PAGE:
I was thrilled to discover that LIN won the Best International Short Film prize at this years Raindance Film Festival 2010 in London. I was also lucky enough to go to the screening at The Apollo Cinema and sensed the reactions to these arresting and beautiful images unfolding on the screen and igniting inspiration. In short - LIN is the touching, tender story of a housewife who walks out of her front door and keeps walking, she walks down her street, down the road and keeps going, until she is lost and found…but I don’t want to give too much away. Most notably, I feel there is a real craft and skill to story-telling and starting a tale in the middle of the story. It is generous when this occurs in books too, we are given freedom to be intelligent and imaginative enough to assume a past and to paint a possible future. Quite literally it is as though we have been picked up by a giant and thrown into the plot, and as audience, we are launched into the head space of our lead character. Here in his new film LIN Piers Thompson has created exactly this, illustrating a narrative chunk, the gap between the two ends of a piece of string, the fork in the road. I have been fortunate enough to have seen all three of this set of short films and find Piers Thompson has an unmistakable tone, a flair and style very much of his own. Stark, understated and never screaming at the audience, but leading them gently to use their own experience and intelligence. These films are loaded with symbols or clues to unveil meaning, the materials of the spirit, the characters experience. As in life we cling onto these objects, these shapes, like a talisman to bring us closer to something that once bared truth - albeit your child's first blanket, a lucky key-ring or a silver necklace. In the story of LIN I felt we were reminded of the nature of intention, that the more we do alone, the more we can do alone, and the more we accomplish alone, the stronger we become, until we are unaware we are alone. In all three of Piers Thompson’s short films his signature note and trademark is the survival of the core of human strength. In his first short, the award-winning WAVERLEY he examined the end of life, old age and frailty. Next through his production company Hector Films, Piers Thompson went on to write and produce K where we faced the universe of the misunderstood runaway teen and the difficulties of coming-of-age. And here in LIN we come in at the middle and meet the isolation of after-summer and middle-age. It is relevant and important to note that although they are not the same person, the same woman, his main narrators have all been female. And all of these female characters are alone, be it in old age, in puberty or in middle-age. In many ways I believe this is a feminist work as it flows with themes of birth, sex, survival and death as seen from a female perspective. There is a solitude, vulnerability in these three stages of the career of womanhood and it is treated with such intimacy it is as if we are spying into a very private world, the world without the mask. In LIN we examine routine and choice, we are permitted to imagine we can change our minds even if it may be easier to continue on the same road. There is such a quiet storm in Lin, the films namesake and his key character and we sympathise with her alienation in a world making a noise that makes no sense. Piers Thompson has a way of creating characters we empathise with, we fall in myth with, we feel alone with. Most interesting of all is Thompson’s ability to leave enough space and time so you cannot help but compare yourself with the lead narration. It comes as no surprise to discover that one of Thompson's influences is the brilliant Austrian film maker Michael Haneke - for example check out Haneke's bleak portrayal of Nobel Prize winner Elfriede Jelinek's 'The Piano Teacher' and the violence of the shocking-calm contradiction in the final scene. There is a brutality and sharp honesty with Piers Thompson, the man, the writer and the director and because of this, these stories are clear and clean. Such raw truth is found in the best poetry and it is rare. These subtle stories are difficult to portray, as in life, villians are not always villains and victims are not always victims, and also as in life the hardest step is the first one. Lastly in Thompson’s work is the underlying kindness, that it’s the smallest things that count. Acts so simple but neccesary are lifted and highlighted inexplicably. In these frames we are inhabiting cold spaces, harsh truths, stark worlds and isolation, but we meet people willing to do the right thing, often the small thing, often the wordless and thankless. This to me suggests that we do rely on the strangeness of kindness, the kindness of strangers. Piers Thompson’s work in this new film moves me. It is his understanding of human nature that astounds me, and I mean real human nature, flawed and broken. The three stages of the female career are blown apart, ripped open like fruit to reveal the stone heart of the matter. Watching LIN I was left with many questions. But most of all I burned with the question: what would happen if I started walking, walked out of my house, walked out of my life, got on a train and just never turned back? Maybe it is all about letting go of the sides, letting go of the past, letting go of the safe to go into the unknown, which is your choice and your life. I suggest you look out for these films currently screening at numerous international film festivals - next stop LIN will feature at The Cork Film Festival, Ireland. It is easy to expect brilliant things from this young director and film maker and I am looking forward to his first feature film too. It goes without saying, I wholly recommend LIN to you, because I believe you will also ask yourself these questions and if you are very lucky, perhaps, you will also find some answers. some links: www.lintheshortfilm.com www.raindance.org www.hectorfilms.co.uk © Salena Godden. 2010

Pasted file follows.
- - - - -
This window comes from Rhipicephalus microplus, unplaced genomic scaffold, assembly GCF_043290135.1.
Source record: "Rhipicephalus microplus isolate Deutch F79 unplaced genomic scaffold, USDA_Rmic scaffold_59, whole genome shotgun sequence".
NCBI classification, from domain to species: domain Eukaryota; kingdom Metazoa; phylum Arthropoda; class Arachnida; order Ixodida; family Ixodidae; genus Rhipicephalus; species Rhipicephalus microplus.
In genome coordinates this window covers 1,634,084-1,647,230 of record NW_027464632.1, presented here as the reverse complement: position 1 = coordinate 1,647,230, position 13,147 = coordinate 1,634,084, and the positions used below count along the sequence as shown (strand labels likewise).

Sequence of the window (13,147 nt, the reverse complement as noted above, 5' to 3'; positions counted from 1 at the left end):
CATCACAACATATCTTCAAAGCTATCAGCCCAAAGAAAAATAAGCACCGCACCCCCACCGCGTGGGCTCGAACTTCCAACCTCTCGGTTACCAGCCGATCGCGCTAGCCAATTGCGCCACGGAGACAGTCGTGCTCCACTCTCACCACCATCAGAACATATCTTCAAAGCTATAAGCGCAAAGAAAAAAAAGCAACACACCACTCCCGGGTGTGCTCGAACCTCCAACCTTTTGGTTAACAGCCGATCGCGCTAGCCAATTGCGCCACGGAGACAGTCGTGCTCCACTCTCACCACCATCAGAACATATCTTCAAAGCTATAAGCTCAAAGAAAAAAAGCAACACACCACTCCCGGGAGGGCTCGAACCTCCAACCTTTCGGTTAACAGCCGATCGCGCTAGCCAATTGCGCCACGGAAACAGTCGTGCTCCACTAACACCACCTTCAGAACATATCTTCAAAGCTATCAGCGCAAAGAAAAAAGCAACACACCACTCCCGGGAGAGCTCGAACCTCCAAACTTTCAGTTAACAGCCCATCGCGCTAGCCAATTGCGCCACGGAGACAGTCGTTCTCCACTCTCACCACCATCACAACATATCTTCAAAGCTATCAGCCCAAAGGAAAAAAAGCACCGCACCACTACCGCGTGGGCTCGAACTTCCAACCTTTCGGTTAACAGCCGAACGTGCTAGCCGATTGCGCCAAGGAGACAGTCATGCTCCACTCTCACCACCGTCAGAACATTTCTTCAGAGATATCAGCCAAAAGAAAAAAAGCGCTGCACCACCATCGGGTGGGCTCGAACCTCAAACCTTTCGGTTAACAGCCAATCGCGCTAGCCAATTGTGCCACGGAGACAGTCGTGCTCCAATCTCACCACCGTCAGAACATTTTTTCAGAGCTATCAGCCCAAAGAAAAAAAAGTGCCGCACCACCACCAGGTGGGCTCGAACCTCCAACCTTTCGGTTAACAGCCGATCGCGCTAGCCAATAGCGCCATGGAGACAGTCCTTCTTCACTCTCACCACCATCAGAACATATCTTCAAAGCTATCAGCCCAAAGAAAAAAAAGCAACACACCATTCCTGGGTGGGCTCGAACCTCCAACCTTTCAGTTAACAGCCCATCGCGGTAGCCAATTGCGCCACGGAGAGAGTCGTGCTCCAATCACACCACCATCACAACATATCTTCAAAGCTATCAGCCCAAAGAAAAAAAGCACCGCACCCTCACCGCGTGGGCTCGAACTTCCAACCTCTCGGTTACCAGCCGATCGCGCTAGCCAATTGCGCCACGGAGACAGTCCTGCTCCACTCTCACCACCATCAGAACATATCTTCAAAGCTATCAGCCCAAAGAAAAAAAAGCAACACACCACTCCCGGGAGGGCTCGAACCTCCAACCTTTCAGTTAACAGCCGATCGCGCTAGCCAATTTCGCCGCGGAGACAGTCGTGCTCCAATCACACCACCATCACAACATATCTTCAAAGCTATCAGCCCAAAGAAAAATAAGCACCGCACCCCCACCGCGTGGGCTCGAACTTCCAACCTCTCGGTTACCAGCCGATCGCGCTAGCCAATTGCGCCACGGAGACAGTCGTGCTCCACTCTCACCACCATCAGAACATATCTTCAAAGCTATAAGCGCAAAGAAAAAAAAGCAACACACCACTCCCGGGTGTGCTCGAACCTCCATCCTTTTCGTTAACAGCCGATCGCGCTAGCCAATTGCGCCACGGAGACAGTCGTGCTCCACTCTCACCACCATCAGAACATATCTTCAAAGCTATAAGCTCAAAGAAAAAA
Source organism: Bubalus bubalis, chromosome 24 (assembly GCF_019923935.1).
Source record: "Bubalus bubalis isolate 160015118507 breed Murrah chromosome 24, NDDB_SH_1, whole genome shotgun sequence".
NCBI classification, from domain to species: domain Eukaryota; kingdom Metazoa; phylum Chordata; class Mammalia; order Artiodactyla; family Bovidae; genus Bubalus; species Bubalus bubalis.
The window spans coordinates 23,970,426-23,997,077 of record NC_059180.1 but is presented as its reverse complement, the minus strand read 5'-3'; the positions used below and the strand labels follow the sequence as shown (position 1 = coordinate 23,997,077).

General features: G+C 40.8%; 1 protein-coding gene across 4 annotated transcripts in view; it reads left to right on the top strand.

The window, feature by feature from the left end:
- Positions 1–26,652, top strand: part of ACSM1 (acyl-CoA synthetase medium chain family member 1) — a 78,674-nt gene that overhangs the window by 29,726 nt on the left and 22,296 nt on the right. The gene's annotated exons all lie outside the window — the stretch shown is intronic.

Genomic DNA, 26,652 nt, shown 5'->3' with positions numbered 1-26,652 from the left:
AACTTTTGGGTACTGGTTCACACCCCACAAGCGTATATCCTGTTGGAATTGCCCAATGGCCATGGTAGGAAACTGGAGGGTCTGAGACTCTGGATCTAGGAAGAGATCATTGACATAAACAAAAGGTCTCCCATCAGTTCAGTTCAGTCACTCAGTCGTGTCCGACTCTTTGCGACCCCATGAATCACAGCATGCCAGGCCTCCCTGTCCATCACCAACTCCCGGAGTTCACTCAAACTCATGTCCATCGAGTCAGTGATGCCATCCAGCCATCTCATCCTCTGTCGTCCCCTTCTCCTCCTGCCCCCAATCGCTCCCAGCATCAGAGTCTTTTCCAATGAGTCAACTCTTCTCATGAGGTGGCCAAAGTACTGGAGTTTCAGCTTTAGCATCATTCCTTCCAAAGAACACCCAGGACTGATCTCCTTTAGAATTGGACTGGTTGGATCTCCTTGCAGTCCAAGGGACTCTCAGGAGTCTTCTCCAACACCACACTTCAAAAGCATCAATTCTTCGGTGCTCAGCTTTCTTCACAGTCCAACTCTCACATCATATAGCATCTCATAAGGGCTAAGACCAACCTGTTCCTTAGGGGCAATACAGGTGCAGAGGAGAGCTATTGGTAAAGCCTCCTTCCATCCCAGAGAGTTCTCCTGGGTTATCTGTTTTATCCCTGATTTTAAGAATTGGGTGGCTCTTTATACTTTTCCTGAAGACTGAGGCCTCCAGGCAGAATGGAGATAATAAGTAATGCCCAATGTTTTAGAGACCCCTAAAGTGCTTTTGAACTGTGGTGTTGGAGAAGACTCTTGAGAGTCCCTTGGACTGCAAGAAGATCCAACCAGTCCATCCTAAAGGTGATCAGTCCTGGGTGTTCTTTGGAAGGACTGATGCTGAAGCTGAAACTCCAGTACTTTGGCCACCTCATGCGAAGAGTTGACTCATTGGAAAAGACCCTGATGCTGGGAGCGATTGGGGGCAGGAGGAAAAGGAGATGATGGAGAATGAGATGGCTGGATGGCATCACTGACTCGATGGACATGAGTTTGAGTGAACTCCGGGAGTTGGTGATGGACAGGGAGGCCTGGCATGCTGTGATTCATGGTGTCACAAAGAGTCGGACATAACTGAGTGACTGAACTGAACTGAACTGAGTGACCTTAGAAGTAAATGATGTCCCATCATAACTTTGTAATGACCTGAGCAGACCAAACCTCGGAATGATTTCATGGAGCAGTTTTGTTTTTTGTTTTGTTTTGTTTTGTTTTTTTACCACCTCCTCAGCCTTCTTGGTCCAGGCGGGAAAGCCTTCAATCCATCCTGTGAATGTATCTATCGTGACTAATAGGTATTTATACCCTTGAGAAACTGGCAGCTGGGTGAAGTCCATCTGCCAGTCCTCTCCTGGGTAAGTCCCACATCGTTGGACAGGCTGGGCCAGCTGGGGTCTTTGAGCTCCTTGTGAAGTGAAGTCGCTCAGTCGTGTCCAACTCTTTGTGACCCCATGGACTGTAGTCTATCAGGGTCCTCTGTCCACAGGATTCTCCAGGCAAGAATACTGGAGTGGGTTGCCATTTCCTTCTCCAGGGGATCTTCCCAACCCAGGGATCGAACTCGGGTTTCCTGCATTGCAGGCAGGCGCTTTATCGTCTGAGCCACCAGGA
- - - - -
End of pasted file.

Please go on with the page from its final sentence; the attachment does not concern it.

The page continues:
watch Lin here:  http://www.lintheshortfilm.com/